• OUTCOME #16: Percentage of Interjection disfluencies in read passages; data collected each session
§ Rate of Interjections decreased from Week 1 (26%) to Week 5 (0%); strong effect

• OUTCOME #17: Percentage of Revision disfluencies in read passages; data collected each session
§ Rate of Revisions varied throughout the intervention; Revisions decreased from Week 1 (18%) to Week 2 (15%); limited effectiveness

• OUTCOME #18: Percentage of Phrase Repetition disfluencies in read passages; data collection each session
§ Rate of Phrase Repetitions increased from Week 1 (18%) to Week 5 (38%); ineffective

• OUTCOME #19: Percentage of Word Repetition disfluencies in read passages; data collected each session
§ Rate of Word Repetitions varied throughout the intervention but increased from Week 1 (0%) to Week 5 (31%); ineffective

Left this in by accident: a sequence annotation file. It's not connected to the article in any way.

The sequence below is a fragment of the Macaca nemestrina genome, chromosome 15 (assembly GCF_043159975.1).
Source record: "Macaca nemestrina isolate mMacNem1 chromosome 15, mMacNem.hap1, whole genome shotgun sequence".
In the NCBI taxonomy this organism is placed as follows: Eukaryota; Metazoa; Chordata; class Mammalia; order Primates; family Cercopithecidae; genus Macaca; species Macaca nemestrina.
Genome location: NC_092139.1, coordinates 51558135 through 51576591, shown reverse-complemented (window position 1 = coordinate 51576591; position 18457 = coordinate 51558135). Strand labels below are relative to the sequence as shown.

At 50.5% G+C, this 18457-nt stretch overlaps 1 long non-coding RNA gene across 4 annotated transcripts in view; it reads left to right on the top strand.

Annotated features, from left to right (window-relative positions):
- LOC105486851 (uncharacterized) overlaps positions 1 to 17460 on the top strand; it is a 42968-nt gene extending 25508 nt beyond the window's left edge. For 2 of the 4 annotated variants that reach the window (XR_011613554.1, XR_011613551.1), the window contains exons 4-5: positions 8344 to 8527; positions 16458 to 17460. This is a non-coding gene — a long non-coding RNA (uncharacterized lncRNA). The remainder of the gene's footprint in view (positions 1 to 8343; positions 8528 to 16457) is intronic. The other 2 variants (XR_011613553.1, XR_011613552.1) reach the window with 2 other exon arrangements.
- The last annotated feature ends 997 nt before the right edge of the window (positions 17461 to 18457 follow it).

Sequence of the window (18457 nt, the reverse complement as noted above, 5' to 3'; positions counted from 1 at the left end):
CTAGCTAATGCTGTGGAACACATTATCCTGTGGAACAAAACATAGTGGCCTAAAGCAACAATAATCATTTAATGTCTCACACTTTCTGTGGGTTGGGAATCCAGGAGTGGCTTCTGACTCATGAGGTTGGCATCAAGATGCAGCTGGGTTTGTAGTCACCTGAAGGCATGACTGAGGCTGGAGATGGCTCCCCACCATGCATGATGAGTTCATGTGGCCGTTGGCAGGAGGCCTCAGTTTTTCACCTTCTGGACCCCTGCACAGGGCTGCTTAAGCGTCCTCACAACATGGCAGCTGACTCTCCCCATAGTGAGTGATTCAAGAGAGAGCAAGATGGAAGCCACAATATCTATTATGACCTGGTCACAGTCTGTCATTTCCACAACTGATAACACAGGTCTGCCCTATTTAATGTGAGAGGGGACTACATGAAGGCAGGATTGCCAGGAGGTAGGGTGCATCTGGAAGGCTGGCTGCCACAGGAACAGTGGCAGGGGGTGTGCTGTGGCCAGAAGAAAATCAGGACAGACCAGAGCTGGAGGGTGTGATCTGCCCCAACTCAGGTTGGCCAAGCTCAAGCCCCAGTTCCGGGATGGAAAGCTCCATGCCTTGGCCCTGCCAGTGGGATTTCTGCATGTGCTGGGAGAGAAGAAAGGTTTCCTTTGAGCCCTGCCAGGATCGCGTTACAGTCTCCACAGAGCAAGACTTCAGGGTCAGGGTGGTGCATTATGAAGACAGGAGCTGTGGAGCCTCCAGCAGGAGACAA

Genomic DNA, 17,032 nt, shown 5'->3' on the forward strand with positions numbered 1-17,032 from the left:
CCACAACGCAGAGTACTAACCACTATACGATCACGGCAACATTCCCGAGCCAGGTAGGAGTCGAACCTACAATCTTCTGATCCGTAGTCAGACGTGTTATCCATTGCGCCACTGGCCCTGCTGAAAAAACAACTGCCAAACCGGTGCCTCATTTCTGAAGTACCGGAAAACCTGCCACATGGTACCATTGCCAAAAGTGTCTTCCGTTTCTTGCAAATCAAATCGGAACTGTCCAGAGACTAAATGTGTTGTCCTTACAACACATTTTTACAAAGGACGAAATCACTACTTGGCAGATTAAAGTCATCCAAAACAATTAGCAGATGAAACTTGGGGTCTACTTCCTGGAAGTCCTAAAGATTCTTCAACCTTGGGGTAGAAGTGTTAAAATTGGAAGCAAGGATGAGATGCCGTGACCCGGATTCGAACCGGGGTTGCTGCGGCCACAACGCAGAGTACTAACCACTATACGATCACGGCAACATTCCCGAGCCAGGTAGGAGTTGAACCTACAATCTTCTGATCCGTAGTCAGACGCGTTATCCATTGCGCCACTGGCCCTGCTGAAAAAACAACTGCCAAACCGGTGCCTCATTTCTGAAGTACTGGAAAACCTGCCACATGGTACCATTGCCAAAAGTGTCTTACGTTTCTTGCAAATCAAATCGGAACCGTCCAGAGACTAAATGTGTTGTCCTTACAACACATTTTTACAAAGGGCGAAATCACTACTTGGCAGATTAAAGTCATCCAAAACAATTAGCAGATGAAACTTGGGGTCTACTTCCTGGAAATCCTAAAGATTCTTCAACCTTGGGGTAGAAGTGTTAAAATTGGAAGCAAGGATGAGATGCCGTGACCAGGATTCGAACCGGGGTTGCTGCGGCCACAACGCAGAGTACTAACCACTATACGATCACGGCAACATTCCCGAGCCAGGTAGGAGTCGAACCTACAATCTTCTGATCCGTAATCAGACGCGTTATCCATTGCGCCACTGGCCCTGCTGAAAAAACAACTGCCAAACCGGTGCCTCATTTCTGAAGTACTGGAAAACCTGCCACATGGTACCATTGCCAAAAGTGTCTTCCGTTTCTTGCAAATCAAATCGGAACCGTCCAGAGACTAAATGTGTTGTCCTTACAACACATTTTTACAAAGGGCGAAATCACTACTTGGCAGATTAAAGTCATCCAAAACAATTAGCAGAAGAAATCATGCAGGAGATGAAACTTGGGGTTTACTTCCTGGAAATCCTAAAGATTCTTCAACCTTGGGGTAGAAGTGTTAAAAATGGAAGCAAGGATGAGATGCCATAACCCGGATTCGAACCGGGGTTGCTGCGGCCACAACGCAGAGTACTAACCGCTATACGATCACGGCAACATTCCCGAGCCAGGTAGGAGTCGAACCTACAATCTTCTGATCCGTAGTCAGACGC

• OUTCOME #20: Percentage of Sound/Syllable Repetition disfluencies in read passages; data collected each session
§ Rate of Sound/Syllable Repetitions varied throughout the intervention although they decreased from Week 1 (27%) to Week 5 (8%); limited effectiveness

• OUTCOME #21: Percentage of Prolongation disfluencies in read passages; data collected each session
§ Rate of Prolongations varied and increased from Week 1 (0%) to Week 5 (8%); ineffective

• OUTCOME #22: Percentage of Blocking disfluencies in read passages; data collected each session
§ Rate of Blocking varied during the intervention but decreased from Week 1 (10%) to Week 5 (0%); limited effectiveness

– MINDFULNESS OUTCOMES

• OUTCOME #23: Performance on the Mindfulness Attention Awareness Scale (MAAS); data collected only pre and post intervention
§ Performance increased from pre (4) to post (6) intervention; moderately effective

• OUTCOME #24: Performance on the Kentucky Inventory of Mindfulness Skills (KIMS); data collected only pre and post intervention;
§ Performances on the 4 categories
∞ Observe decreased from pre ( 42) to post (40) intervention; limited effectiveness
∞ Describe decreased from 33 (pre) to 32 (post); limited effectiveness
∞ Acts with Awareness decreased from 47 (pre) to 44 (post); limited effectiveness